Tides Canada

Tides Canada

What Happened

The Canada Revenue Agency (CRA) has initiated an audit that could result in Tides’ loss of charitable status. Harper officials accuse progressive charities like Tides of engaging in “advocacy” and “political activities.” Tides Canada has been accused of “laundering” funds for “radical” organizations that engage in “non-charitable” activities.

A pro oil sands lobby group named Ethical Oil with close ties to the Harper government has filed a “complaint” against Tides with the CRA. Tides’ spokesperson has said that the charity is in full compliance with the law. 


In an open letter dated January 9, 2012, Natural Resources Minister Joe Oliver decided to attack NGOs and social justice advocates who oppose a controversial pipeline project. He  portrayed environmentalists as “radicals” who “threaten to hijack our regulatory system to achieve their radical ideological agenda” and who “use funding from foreign special interest groups to undermine Canada’s national economic interest.”

Later, in May 2012, Tides Canada was recognized by Imagine Canada, Canada’s national organization for the non-profit sector, as one of the country’s leading charitable organizations “that embody excellence in administration, transparency, and governance.”

As it was being honoured by Imagine Canada, Tides was targeted by yet another CRA audit.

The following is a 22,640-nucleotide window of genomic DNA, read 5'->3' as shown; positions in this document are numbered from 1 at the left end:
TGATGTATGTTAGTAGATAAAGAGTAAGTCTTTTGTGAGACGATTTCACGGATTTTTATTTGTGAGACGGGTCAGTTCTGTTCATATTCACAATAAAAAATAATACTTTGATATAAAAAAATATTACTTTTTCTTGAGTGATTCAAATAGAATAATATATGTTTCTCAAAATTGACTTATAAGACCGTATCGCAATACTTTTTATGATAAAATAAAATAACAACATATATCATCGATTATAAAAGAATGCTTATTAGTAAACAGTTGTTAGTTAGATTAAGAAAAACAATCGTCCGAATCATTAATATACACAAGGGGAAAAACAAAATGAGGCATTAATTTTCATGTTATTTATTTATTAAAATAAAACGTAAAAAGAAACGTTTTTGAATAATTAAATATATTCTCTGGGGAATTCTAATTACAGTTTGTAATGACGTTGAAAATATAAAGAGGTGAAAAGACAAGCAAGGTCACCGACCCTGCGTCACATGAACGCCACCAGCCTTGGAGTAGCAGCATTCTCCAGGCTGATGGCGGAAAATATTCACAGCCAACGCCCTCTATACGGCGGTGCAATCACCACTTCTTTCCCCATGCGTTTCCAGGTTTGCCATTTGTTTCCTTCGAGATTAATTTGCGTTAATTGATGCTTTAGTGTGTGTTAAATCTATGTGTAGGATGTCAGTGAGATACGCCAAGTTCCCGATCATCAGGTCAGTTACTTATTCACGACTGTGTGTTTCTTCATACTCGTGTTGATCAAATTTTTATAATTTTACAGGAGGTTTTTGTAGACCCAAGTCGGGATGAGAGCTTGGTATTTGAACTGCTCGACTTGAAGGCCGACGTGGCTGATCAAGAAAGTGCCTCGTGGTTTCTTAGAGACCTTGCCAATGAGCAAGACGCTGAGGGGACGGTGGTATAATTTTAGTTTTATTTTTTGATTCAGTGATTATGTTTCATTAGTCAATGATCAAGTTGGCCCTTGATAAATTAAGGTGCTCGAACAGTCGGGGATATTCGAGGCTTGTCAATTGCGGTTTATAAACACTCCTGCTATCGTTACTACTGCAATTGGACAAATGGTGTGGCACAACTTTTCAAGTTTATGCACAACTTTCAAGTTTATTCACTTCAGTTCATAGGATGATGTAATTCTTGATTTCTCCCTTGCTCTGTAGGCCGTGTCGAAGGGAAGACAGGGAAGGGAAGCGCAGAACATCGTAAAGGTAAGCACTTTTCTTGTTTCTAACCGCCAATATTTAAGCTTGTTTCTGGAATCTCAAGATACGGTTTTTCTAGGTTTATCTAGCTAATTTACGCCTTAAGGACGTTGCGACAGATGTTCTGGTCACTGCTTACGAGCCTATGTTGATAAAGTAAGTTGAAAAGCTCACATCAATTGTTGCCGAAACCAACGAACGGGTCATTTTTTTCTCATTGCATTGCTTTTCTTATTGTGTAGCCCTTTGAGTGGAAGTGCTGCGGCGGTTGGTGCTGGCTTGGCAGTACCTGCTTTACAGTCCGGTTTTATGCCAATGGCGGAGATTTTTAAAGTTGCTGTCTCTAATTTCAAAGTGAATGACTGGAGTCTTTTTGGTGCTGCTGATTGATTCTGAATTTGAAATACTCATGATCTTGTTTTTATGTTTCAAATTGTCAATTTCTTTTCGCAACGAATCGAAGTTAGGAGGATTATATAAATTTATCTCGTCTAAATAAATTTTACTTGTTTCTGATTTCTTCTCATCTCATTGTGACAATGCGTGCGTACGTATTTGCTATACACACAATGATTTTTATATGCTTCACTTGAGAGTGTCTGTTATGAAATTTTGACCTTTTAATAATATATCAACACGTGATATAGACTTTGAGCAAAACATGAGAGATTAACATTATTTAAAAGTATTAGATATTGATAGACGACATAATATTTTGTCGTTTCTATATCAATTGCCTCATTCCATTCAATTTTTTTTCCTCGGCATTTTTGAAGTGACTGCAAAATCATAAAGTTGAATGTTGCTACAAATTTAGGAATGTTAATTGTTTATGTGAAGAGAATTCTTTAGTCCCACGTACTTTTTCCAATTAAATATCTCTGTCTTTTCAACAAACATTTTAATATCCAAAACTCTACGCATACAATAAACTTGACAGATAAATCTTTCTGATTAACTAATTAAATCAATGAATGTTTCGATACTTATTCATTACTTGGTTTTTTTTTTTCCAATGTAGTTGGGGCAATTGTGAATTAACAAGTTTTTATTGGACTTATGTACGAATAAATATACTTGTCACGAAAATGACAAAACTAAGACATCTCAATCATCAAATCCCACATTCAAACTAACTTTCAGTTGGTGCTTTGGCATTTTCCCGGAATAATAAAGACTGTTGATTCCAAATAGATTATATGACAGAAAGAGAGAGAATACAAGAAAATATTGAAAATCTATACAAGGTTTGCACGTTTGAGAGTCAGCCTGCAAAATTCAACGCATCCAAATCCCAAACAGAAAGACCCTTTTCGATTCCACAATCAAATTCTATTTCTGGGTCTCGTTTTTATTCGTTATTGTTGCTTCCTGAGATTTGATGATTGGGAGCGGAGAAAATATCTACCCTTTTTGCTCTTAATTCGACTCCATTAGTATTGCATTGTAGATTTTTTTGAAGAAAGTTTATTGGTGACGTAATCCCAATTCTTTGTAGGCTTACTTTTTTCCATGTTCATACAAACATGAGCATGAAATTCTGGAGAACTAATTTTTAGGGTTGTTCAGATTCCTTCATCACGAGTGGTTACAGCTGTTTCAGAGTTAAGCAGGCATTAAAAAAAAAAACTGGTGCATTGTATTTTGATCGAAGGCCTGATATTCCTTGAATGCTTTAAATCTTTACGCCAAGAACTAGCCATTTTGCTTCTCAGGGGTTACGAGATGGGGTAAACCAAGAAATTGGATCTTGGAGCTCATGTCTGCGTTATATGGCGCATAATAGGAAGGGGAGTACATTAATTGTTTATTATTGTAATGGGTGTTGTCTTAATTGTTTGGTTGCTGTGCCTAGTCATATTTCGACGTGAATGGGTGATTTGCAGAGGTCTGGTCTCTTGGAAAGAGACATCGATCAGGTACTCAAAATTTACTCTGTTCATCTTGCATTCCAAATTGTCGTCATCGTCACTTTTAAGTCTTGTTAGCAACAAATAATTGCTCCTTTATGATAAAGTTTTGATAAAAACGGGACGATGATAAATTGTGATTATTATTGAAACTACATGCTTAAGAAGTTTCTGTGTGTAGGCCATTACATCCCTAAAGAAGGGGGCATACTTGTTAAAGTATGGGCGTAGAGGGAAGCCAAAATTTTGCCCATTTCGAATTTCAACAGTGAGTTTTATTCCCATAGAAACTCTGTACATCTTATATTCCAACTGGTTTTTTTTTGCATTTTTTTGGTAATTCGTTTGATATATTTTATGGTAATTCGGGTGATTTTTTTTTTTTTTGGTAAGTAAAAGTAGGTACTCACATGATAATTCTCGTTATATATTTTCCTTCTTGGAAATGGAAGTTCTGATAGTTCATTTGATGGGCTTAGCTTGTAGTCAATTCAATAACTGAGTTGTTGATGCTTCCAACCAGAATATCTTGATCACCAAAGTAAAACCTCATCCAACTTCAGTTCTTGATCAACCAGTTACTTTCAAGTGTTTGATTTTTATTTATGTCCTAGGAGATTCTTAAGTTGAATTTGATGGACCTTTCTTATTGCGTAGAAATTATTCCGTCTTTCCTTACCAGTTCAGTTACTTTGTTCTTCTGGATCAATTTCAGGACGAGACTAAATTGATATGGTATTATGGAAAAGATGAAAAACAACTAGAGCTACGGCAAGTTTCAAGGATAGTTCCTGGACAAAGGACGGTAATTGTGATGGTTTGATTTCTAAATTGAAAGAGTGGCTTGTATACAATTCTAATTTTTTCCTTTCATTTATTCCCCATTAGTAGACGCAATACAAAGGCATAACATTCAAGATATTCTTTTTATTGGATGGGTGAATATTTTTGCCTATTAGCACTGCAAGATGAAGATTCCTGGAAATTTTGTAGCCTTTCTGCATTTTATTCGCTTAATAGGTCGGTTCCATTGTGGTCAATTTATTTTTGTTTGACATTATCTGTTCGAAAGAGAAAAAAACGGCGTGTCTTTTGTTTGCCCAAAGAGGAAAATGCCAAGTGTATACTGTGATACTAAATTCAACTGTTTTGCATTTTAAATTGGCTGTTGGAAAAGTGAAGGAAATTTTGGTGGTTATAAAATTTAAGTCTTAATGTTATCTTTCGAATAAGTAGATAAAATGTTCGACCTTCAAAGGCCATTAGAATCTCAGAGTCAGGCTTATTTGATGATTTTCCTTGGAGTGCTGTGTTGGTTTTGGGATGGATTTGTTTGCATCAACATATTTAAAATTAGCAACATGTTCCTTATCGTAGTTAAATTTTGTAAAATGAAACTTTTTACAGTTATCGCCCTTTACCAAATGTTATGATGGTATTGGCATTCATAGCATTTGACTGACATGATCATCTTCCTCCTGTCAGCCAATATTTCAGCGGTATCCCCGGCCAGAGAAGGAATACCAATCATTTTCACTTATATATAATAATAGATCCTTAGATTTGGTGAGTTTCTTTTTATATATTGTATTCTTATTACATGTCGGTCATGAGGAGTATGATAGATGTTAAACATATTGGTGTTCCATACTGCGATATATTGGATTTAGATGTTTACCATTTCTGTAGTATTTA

Indeed a few days later, it was made public that the CRA was auditing Tides for 2008-2009, even though Tides had already been audited three years earlier and given a clean bill of health.  

Reacting to the news about the new audit, Ross McMillan, CEO of Tides, told reporters that it seemed to target Tides’ programs seen as critical of Conservative government policy:  “Some of the information requested of us by CRA does not appear to be random – many of the questions concern [...] projects with views that are not always aligned with government perspectives on both social and environmental policy.”

Earlier, in April 2012, McMillan expressed similar concerns, telling the media “I do think it's very likely... that the government is really looking at environmental charities, and looking for ways to limit the effectiveness of those charities.”

Hostile environment for progressive charities

The CRA has been investigating charities more forcefully, seeking to enforce more aggressively existing federal tax laws that requires a charity to devote “substantially all” of its activities to charitable work. This has been interpreted to mean that no more than 10 percent of its total resources a year can be devoted to political activities and advocacy.

Although the 2012 federal Budget severely cut government activities and services, the Harper government allocated an extra $8 million to the CRA to enhance its capacity to audit charities in order to ensure their compliance with the law. The CRA’s intensifying scrutiny of charitable organizations took place alongside concerted efforts by ministers in the Conservative government to vilify those voicing concerns for the environmental repercussions of oil sands development.

In April 2012, Environment Minister Peter Kent had accused environmental groups of laundering “offshore foreign funds for inappropriate use against Canadian interests.”

In May 2012, Prime Minister Harper declared before the House of Commons that “What is incumbent upon all charities is that they respect the laws regarding political activities. Those laws are clear,” he said “we will make them even clearer.”